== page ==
Citizens give to others

David SalvaireSound Telegraph
Safety Bay university student Laura Healy wants to continue charity work. Picture David Salvaire
Camera IconSafety Bay university student Laura Healy wants to continue charity work. Picture David Salvaire Credit: Picture David Salvaire

With another festive season well and truly over, Safety Bay university student Laura Healy wants to keep the giving going all year round.

Ms Healy caught the charity bug at last year’s Christmas Lunch in the Park event after working as a project officer through the University of WA’s McCusker Centre for Citizenship.

The institute has been pairing students with not-for-profit organisations to promote “active citizenship” — a concept Ms Healy said she could get behind.

“It’s definitely something I’m going to continue to do — it’s really opened the door for me and I can see how easy it is to get involved with something like that,” she said.

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Ms Healy was one of about 600 volunteers who spent part of their Christmas Day making Mission Australia WA’s CLIP event a reality.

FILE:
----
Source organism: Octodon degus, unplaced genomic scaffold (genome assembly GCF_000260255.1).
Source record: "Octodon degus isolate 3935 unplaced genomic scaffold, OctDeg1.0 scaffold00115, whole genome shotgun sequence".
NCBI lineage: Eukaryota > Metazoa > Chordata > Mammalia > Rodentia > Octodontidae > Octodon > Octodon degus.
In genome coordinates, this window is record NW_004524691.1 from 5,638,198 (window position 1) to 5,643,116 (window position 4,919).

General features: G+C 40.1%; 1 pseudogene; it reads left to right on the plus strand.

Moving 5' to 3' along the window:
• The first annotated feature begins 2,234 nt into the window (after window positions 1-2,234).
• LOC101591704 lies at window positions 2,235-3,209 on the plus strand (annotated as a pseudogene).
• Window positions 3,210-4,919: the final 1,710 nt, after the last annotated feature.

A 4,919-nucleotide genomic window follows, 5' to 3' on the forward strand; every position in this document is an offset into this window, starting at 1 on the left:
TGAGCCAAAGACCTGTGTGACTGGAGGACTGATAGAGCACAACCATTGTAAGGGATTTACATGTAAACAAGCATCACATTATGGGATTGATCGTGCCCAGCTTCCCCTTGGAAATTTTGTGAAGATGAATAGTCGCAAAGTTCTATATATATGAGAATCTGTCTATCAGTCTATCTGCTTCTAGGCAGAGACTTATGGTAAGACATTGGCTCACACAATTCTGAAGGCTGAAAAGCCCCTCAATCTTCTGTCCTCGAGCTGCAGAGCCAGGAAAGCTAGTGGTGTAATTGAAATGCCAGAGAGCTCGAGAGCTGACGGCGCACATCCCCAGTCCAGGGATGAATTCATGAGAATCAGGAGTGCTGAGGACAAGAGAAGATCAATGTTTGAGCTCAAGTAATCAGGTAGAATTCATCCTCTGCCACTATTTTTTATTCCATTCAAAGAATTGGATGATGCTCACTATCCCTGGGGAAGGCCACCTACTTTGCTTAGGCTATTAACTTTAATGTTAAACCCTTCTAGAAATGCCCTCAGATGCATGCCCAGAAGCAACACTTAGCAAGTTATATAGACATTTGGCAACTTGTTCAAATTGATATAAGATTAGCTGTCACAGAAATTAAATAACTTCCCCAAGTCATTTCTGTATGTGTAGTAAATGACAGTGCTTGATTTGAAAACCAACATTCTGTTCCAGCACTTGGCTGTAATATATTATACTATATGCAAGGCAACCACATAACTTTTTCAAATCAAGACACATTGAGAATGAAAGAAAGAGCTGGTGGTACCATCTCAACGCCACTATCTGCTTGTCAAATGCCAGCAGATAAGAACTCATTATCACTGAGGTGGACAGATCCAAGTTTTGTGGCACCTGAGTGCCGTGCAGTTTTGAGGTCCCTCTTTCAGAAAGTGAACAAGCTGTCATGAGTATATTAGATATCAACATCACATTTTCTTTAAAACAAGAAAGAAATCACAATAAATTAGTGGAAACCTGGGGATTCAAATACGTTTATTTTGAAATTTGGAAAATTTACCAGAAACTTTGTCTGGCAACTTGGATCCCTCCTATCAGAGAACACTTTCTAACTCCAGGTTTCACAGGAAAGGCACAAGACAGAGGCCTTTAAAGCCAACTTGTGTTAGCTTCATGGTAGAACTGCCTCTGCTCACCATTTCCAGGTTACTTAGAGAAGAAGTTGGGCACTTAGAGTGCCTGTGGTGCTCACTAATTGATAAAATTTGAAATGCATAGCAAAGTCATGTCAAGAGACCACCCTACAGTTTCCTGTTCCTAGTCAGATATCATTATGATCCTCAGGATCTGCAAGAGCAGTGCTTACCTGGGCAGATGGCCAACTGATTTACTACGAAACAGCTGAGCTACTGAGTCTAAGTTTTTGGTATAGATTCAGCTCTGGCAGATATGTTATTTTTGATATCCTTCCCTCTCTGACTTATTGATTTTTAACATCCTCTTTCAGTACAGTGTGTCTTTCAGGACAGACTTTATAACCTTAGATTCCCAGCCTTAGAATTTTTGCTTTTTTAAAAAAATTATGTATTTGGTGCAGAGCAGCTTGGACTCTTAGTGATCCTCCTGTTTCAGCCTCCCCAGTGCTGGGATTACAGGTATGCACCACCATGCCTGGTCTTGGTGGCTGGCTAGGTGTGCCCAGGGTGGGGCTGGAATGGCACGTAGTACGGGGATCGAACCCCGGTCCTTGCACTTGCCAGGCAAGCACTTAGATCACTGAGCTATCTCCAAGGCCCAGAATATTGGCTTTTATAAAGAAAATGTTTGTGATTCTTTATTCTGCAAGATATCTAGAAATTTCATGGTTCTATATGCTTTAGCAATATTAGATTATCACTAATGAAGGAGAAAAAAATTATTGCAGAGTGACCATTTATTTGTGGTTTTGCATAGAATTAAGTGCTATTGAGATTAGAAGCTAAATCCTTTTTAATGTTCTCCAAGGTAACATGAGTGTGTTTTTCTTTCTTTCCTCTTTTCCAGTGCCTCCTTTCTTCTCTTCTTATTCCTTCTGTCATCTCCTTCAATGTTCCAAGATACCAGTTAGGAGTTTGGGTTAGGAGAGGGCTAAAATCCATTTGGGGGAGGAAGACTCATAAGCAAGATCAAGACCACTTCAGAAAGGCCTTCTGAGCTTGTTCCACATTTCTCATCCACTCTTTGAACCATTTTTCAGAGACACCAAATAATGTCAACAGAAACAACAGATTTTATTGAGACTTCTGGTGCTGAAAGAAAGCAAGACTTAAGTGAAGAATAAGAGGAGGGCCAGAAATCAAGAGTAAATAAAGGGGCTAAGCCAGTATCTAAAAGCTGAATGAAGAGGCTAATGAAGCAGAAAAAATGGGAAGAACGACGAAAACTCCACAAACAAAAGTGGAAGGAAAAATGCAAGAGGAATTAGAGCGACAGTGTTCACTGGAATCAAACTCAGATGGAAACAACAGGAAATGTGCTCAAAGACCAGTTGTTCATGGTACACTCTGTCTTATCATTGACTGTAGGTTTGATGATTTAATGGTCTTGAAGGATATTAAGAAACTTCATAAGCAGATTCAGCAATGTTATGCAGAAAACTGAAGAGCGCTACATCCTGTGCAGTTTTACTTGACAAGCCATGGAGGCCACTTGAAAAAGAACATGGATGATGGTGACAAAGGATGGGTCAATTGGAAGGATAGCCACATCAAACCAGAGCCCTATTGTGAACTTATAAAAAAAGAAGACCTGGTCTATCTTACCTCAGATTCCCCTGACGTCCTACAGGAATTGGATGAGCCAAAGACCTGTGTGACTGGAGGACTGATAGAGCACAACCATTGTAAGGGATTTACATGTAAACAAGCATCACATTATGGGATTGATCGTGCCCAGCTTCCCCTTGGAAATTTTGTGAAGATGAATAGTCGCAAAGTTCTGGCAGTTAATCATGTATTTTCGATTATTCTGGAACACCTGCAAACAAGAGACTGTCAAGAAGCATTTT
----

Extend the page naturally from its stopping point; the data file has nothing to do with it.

At last year’s lunch, more than 2000 people in need from the Perth community gathered in Wellington Square, with guests going home with a full tummy and a gift from Santa.

Ms Healy was tasked with overseeing the CLIP Connect Tent, directing people who needed emergency assistance over the Christmas period to the right services.

Now in its 41st year, CLIP provides a bit of joy over Christmas but Mission Australia WA and the McCusker Centre for Citizenship want to encourage young people to give their time and energy throughout the year.

With about 250,000 West Australians living close to the poverty line, Mission Australia WA chaplain Scott Vawser said there was always a need for more volunteers.

“Active citizenship is an amazing idea and without it we wouldn’t have these events so the work that Laura and the McCusker Centre for Citizenship is doing is obviously important and we’d love to see that continue throughout the year,” he said.

For those in the community who may be apprehensive about becoming more active, Ms Healy has one piece of advice.

“Go for it,” she said.

“Before I got involved I was nervous and was wondering if I was good enough to do anything, but it’s pretty awesome when you see the difference you can make in the community.”

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